Yesterday, on the very last day of February, the LDP-New Kōmeitō coalition pushed the budget and budget-related bills through the Lower House. This ensures that the budget at least will be enacted by default before the beginning of the next fiscal year on April 1 (see Article 60, paragraph 2, Japanese Constitution). All the opposition parties (even the People’s New Party) except the Communist Party absented themselves from the plenary vote in protest. Meanwhile, in the Upper House the same day, the DPJ submitted its own tax and road bills that essentially affirmed its post-manifest three-point position: 1) abolish the gasoline tax surcharge; 2) turn the remaining gasoline tax revenue over to the genera budget; and 3) eliminate local government co-payments from public works projects under the direct control of the central government. The coalition had in recent weeks been increasingly telegraphing its willingness to compromise, but the DPJ, likely emboldened by a weakened Fukuda administration, appears to have quieted internal dissent for the time being against its our-way-or-no-highway approach.
This sets up a showdown there on the gasoline taxes as the April 1 deadline approaches. The Lower House will not be completely in the background, though, as DPJ leaders are indicating that it may use the bicameral consent required to appoint the BOJ Governor － current Governor Toshihiko Fukui’s term expires on March 20 － as a counter in the high-stakes political game.
The outcome? Compromise is all but certain, though the outline is yet to emerge, given the DPJ’s hardball tactics, as well as the fact that the length of the extension (10 years in the government bill), the surcharge rate and the turnover to the general budget are all in play. The two sides must also figure out what to do with the 10-year, 59 trillion yen road construction plan. Still, a look at the media’s response leaves no room to doubt that a compromise will be reached.
In the blame game, the media are following their political instincts with more than the usual faithfulness. Asahi on the left puts the entire blame on the coalition, somewhat implausibly claiming that there should have been a way towards a compromise in the Lower House and even sympathizing with the opposition tactics on the BOJ appointment. The right-center Yomiuri comes down harder on the opposition over its stonewalling tactics in the Lower House. The left-center Mainichi calls down a cow pox on both parties and seeks the turnover of the gasoline tax revenues to the general budget while maintaining the surcharge.* However, all three are united in urging compromise.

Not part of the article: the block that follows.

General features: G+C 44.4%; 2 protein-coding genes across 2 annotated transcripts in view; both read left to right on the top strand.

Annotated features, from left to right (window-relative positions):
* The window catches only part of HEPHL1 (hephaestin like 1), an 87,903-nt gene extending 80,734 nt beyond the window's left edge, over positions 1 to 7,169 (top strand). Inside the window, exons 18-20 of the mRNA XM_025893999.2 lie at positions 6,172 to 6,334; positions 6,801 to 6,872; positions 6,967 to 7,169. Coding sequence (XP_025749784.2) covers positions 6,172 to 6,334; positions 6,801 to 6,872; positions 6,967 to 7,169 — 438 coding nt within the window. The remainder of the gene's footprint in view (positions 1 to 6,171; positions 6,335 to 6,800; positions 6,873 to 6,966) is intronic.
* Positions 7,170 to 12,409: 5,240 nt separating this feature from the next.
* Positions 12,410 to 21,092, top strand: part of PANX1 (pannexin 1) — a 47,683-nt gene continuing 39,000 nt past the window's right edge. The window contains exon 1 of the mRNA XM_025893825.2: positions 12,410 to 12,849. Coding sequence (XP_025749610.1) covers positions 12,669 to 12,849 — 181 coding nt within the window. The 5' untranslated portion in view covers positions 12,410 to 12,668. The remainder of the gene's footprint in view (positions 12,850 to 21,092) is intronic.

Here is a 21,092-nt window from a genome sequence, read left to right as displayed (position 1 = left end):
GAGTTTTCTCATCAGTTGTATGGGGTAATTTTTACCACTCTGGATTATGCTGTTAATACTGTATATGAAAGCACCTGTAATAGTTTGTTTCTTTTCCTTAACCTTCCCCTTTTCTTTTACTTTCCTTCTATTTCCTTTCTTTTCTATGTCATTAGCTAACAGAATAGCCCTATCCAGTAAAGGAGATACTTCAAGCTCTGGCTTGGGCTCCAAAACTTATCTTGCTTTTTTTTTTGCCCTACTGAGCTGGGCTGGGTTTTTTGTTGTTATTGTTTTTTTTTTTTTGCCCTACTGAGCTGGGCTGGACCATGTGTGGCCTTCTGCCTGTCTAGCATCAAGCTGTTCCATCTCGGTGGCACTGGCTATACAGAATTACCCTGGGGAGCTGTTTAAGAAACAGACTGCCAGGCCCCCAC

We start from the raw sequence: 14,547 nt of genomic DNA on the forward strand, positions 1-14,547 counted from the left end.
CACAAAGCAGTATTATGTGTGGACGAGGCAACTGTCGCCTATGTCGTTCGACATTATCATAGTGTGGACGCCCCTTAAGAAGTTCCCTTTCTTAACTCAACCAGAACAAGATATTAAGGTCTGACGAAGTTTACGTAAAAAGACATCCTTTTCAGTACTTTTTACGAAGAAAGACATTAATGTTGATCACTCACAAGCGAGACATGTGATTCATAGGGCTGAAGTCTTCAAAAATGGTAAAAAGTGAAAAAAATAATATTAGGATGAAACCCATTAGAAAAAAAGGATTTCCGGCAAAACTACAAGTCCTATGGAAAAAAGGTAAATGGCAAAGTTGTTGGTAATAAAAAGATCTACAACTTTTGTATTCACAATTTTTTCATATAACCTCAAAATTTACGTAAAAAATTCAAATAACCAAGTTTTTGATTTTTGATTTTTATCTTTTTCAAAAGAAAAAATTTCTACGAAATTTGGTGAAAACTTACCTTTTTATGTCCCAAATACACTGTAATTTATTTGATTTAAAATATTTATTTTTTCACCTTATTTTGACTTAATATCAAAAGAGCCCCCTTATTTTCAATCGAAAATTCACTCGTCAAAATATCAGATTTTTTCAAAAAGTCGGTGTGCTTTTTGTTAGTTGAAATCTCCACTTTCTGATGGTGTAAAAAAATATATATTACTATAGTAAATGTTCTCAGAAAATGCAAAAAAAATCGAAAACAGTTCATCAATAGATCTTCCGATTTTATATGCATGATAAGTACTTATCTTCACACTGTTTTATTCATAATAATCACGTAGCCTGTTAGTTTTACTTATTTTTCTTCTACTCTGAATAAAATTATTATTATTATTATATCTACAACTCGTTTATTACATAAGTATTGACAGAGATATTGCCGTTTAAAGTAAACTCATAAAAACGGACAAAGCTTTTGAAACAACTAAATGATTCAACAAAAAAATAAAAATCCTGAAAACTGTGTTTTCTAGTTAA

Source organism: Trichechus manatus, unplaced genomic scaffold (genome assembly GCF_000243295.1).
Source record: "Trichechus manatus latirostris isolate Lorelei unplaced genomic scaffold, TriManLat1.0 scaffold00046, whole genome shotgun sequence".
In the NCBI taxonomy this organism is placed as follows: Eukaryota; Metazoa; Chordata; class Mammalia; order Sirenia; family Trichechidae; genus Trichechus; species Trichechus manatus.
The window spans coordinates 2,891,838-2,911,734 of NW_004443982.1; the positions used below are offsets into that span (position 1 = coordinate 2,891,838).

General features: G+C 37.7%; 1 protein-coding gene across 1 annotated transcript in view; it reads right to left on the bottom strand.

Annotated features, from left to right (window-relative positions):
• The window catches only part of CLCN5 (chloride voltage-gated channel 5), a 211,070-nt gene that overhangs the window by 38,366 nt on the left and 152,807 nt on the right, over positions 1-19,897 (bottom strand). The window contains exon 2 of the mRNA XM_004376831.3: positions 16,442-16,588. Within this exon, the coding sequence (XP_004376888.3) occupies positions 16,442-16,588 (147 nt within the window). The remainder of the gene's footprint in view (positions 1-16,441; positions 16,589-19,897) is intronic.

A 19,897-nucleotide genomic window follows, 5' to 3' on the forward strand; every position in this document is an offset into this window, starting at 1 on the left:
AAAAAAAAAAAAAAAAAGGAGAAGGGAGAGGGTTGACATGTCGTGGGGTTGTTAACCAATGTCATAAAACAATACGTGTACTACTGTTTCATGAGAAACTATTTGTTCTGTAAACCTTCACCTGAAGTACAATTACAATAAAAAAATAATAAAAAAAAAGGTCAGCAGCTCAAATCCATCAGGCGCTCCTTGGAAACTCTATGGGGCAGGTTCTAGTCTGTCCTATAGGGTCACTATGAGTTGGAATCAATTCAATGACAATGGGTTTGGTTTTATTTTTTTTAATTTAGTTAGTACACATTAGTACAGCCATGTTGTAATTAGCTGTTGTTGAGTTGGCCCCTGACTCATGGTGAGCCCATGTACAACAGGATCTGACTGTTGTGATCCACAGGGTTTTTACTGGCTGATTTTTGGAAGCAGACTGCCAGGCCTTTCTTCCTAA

Now every move under the DPJ’s tactics, as distinct from the substance of its proposal, has been focused on weakening the coalition government and forcing a snap election. To this end, they will feel the need for the support of significant portions of the mainstream media. So the consent decree set down by the two Presidents of the Upper and Lower House will stand; a compromise there will be, in time for the new fiscal year.
This will actually be a good thing politically for the DPJ. It has ceased to highlight lowering gasoline prices as the selling point for its position and is now hammering the coalition on the bloated road construction plan. This resonates with a public that has consistently agreed (a two-thirds majority in the opinion polls) with the DPJ that the road construction plans are highly wasteful. However, even if it manages to maintain its stonewalling tactics to the bitter end (doable; but no sure thing, given the internal dissent that will resurface as the deadline approaches), it will still be faced with the need to pick up the pieces after April 1. The DPJ package is not achievable in its entirety, if only for its revenue implications on the government finances as a whole. The DPJ would wind up with more or less what it would have achieved in the first place, but will be blamed for the momentary chaos that will have transpired in the meantime.
* Sankei on the right has not come out with an editorial on this issue today, preferring to go with the Chinese poisoned dumplings and the Social Insurance Agency. China and the bureaucracy: two Sankei favorites. As editorial fodder of course.
One possible casualty of a compromise is Toshirō Mutō, whose appointment as BOJ Governor appeared all but certain (at least to me) until the political fallout from the JMSDF collision further emboldened the opposition. The name of Yasushi Yamaguchi is being floated in the media today as a compromise figure acceptable to the DPJ. Mr. Yamaguchi is a former Deputy Governor, thus all but eliminating the need for a lengthy vetting process. More important, he is a BOJ lifer (in contrast to Mr. Mutō, a Finance Ministry graduate) and thus passes the partlcular separation-of-powers criterion that the DPJ wishes to impose.
Having said that, a one-day rumor will not a BOJ Governor make. I still think that Mr. Mutō is the overwhelming favorite, but stay tuned.